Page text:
As a wholistic practitioner, heading down a more conventional path of healthcare can make me feel hypocritical. If I can’t walk my talk, how can I keep talking my talk? So putting my judgements aside (of myself and other modalities) I took a step in the direction of my wellness. I knew I needed exercises to strengthen my vastus medialis, so my patella would track properly. The exercises proved very successful - my knee cap is tracking like nobody’s business! And with that, my walking has actually deteriorated. This has sent me down a whole different spiraling path of despair. If my knee cap dislocating wasn’t to blame, then what was? I was so focused on my mobile patella that I didn’t see there was a deeper issue involved. Something which was going to take a lot more work than just strengthening one muscle. I needed to retrain my brain and muscles to not only keep my kneecap in place, but to not hyperextend.
Over the past year I have been contemplating the multi-dimensional issues around my knee. What is it that keeps me from moving forward with love, grace and ease? In yoga this week, the intention was Mindfulness. The teacher talked about being mindful of our journey. Which got me thinking about my knee. If the esoteric belief is that the left side represents the Feminine and the knee represents forward movement, what was I not being mindful of moving forward in the Feminine? A friend recently gave me her take on my knee. “Maybe it’s about being present.” Being present. Being mindful. Being present to every step on my journey. Being mindful that it’s about the journey (feminine), much more so than the destination (masculine). So maybe it’s not so much about completing a walk, but about taking each step as it comes. And for me, especially lately, it has been hard to be present. I am often looking into the past or wondering about the future. Whereas really, all we have is right now. And right now I need to take one step at a time. Not worry about how my knee used to be, or how I am going to get through a whole walk, but just focus and be mindful of the step that I am in.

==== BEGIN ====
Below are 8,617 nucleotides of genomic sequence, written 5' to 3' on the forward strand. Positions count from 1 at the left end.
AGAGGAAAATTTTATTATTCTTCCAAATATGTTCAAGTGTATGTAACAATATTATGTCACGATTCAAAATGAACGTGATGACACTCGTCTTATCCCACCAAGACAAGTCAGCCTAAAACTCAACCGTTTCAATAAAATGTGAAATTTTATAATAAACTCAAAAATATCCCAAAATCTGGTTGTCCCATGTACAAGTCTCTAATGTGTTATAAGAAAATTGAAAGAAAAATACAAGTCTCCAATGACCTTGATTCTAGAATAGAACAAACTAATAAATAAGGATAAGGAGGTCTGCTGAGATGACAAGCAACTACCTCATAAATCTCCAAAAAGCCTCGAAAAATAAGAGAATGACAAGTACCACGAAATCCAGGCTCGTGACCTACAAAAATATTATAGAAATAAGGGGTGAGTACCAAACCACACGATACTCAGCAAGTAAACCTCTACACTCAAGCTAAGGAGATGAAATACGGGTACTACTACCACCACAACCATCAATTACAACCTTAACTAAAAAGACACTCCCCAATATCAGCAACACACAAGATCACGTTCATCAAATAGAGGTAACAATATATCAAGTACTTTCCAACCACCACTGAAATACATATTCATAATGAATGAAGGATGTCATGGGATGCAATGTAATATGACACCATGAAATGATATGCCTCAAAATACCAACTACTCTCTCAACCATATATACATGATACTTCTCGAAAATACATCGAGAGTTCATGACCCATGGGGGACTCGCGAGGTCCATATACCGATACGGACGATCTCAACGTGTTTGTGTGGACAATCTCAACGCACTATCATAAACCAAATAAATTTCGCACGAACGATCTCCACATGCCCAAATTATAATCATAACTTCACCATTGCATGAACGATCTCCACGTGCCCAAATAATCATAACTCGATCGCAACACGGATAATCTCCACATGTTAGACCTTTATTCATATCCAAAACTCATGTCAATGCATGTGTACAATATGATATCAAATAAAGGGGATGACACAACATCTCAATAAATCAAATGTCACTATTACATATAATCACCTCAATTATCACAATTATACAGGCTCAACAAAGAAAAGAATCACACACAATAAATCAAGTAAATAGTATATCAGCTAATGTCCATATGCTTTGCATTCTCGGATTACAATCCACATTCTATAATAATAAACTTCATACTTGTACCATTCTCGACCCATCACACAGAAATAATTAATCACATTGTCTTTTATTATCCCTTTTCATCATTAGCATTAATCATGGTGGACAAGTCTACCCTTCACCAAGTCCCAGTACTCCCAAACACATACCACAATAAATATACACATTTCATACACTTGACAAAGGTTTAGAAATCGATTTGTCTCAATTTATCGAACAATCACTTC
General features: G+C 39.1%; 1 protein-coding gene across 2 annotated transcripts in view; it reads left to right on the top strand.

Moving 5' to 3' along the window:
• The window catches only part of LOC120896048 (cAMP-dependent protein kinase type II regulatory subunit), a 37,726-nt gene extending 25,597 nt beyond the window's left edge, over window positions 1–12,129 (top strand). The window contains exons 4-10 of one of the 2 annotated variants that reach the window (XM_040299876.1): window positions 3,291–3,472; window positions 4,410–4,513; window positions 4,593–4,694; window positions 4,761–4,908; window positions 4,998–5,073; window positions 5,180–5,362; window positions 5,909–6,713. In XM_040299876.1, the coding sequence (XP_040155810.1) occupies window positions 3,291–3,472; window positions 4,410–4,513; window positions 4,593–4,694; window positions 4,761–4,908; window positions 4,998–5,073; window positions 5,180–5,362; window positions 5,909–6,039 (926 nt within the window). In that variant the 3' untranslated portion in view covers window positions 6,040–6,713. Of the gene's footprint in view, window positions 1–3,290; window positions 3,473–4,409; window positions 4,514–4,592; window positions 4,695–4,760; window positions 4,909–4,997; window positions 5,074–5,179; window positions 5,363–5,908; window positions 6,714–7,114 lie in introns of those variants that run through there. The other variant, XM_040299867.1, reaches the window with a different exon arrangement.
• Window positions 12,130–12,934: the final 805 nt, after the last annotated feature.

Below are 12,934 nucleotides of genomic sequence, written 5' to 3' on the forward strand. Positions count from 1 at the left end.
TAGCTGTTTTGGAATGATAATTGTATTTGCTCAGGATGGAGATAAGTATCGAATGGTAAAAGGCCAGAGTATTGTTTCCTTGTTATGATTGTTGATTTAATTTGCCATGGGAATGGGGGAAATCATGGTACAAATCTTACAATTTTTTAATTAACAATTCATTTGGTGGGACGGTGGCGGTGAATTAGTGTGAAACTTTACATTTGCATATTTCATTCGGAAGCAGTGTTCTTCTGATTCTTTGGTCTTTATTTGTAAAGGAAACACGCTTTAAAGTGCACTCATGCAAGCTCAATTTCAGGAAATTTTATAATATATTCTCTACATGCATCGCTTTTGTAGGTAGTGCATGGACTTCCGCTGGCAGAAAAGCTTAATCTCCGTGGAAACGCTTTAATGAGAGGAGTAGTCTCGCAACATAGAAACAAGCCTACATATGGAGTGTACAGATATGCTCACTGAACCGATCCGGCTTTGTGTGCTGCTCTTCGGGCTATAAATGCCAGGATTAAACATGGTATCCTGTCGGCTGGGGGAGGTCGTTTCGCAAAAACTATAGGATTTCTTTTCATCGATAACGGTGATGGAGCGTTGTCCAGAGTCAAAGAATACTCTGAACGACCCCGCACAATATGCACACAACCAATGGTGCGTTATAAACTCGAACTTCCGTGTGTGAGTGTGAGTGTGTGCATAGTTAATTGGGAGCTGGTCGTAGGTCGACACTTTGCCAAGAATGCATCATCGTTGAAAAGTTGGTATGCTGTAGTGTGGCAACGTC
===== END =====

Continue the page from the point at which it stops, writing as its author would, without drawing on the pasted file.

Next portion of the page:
I wish you presence and mindfulness in your journey. With gratitude.
I've been having trouble with my knees lately. This isn't anything new. But the degree of how unstable they have become is scaring me. I have never been able to trust my left knee. (And no, the symbolism of being able to move forward into the feminine is not lost on me.) This comes from a childhood of knee dislocations which would have me wandering along quite nicely one second and then crumpled on the ground the next. These scenes were awkward, and painful, to say the least.